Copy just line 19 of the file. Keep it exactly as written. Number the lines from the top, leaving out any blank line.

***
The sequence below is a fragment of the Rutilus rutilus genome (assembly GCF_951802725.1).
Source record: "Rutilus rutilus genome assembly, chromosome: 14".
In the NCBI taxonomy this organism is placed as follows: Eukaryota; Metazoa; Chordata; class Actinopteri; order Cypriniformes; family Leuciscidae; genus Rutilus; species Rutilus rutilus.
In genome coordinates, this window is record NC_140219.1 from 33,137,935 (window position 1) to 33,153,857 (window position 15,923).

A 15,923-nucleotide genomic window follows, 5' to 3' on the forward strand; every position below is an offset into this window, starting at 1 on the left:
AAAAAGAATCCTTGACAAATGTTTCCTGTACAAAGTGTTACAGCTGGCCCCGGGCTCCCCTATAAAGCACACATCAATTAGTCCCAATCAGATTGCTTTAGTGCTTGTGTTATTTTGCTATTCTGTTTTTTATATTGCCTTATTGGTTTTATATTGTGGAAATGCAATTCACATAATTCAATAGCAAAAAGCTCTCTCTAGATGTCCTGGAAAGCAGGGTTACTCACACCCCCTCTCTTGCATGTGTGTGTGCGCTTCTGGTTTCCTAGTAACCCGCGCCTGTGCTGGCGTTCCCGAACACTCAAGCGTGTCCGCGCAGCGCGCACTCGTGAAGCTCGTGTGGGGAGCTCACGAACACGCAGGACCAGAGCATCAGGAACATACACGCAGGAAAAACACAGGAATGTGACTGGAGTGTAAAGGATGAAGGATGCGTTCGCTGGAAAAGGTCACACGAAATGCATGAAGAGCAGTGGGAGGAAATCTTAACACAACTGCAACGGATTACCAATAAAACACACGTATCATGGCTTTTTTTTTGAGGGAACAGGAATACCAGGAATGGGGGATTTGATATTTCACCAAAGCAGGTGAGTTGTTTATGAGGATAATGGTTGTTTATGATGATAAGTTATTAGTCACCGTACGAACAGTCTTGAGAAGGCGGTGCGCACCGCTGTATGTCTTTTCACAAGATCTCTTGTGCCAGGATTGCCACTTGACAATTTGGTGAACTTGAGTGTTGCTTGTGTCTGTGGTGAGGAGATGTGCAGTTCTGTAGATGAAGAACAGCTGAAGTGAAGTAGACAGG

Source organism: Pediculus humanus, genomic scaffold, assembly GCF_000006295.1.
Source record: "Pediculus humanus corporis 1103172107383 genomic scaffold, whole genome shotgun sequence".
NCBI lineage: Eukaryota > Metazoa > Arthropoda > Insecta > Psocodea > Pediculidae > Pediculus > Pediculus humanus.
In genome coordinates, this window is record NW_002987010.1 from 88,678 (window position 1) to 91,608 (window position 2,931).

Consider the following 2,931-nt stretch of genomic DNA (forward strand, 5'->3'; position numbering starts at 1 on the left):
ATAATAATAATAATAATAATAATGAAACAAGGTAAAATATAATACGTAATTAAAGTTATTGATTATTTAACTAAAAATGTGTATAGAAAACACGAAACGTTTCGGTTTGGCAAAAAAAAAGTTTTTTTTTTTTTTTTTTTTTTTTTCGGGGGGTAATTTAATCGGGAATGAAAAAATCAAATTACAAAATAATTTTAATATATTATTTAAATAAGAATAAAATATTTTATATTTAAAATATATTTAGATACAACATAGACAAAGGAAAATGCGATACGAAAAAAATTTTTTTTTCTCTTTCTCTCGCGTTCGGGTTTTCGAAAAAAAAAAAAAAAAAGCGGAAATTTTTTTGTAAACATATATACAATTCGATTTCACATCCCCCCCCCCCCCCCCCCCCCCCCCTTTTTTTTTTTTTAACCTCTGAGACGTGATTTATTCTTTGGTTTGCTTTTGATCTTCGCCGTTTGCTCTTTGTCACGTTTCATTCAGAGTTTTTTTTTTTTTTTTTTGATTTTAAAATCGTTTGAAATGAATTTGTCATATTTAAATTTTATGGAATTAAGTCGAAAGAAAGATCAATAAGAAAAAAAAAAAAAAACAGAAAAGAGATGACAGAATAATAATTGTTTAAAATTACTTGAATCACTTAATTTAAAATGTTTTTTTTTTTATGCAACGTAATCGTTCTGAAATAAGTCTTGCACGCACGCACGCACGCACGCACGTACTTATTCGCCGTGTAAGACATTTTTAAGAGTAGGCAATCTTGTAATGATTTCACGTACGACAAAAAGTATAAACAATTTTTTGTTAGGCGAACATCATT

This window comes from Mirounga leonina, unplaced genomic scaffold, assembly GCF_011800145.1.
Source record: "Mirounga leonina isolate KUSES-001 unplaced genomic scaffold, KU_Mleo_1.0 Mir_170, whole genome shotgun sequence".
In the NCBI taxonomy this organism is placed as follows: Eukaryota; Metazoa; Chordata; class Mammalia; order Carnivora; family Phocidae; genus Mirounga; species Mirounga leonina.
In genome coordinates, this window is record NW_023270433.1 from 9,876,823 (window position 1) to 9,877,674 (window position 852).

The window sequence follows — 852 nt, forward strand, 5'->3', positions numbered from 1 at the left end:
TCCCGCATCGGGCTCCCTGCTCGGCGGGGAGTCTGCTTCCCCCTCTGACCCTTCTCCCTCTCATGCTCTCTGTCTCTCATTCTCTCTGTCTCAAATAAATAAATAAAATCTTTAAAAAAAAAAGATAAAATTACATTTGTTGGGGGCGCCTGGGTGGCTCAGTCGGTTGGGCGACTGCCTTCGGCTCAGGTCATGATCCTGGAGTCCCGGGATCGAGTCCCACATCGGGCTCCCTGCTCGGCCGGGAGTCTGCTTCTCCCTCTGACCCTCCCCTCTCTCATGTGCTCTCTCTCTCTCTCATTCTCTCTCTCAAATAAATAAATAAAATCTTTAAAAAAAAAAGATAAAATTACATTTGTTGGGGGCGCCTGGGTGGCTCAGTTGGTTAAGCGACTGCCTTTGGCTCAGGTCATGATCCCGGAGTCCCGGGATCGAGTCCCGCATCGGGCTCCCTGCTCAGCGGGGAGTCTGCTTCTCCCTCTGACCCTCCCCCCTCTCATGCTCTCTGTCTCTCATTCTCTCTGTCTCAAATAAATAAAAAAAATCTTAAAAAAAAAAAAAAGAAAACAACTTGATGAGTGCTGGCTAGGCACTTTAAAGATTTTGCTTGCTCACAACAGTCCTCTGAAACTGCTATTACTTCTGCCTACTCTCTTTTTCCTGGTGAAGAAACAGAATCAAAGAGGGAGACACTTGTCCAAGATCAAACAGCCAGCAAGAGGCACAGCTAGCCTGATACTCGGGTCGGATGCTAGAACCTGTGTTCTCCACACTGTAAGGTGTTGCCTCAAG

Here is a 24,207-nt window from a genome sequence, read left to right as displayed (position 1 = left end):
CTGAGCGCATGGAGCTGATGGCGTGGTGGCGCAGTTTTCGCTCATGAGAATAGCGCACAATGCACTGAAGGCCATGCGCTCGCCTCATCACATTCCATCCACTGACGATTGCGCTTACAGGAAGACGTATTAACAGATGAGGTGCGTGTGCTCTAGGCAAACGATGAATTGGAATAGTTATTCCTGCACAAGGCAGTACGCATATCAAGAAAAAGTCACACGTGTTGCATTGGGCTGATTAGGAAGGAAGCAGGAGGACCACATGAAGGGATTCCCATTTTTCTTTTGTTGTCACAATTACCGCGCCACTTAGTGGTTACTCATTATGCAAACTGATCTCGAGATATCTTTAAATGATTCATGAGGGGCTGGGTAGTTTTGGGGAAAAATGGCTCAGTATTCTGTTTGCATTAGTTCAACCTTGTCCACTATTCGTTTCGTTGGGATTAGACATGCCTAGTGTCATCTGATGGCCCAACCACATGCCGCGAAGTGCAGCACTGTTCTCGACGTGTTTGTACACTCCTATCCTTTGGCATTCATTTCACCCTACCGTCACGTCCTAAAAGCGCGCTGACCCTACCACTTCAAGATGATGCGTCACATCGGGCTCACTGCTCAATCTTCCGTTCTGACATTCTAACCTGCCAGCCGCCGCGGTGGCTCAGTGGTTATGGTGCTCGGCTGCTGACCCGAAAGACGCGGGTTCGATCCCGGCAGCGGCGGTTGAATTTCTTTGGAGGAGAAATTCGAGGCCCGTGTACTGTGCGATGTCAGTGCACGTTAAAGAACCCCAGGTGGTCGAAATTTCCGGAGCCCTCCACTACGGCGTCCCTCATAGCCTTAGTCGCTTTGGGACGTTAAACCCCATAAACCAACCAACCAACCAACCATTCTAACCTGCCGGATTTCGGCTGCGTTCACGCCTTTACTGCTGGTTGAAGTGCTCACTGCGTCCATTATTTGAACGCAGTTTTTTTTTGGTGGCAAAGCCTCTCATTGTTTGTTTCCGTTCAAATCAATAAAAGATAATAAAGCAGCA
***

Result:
Here is a 24,207-nt window from a genome sequence, read left to right as displayed (position 1 = left end):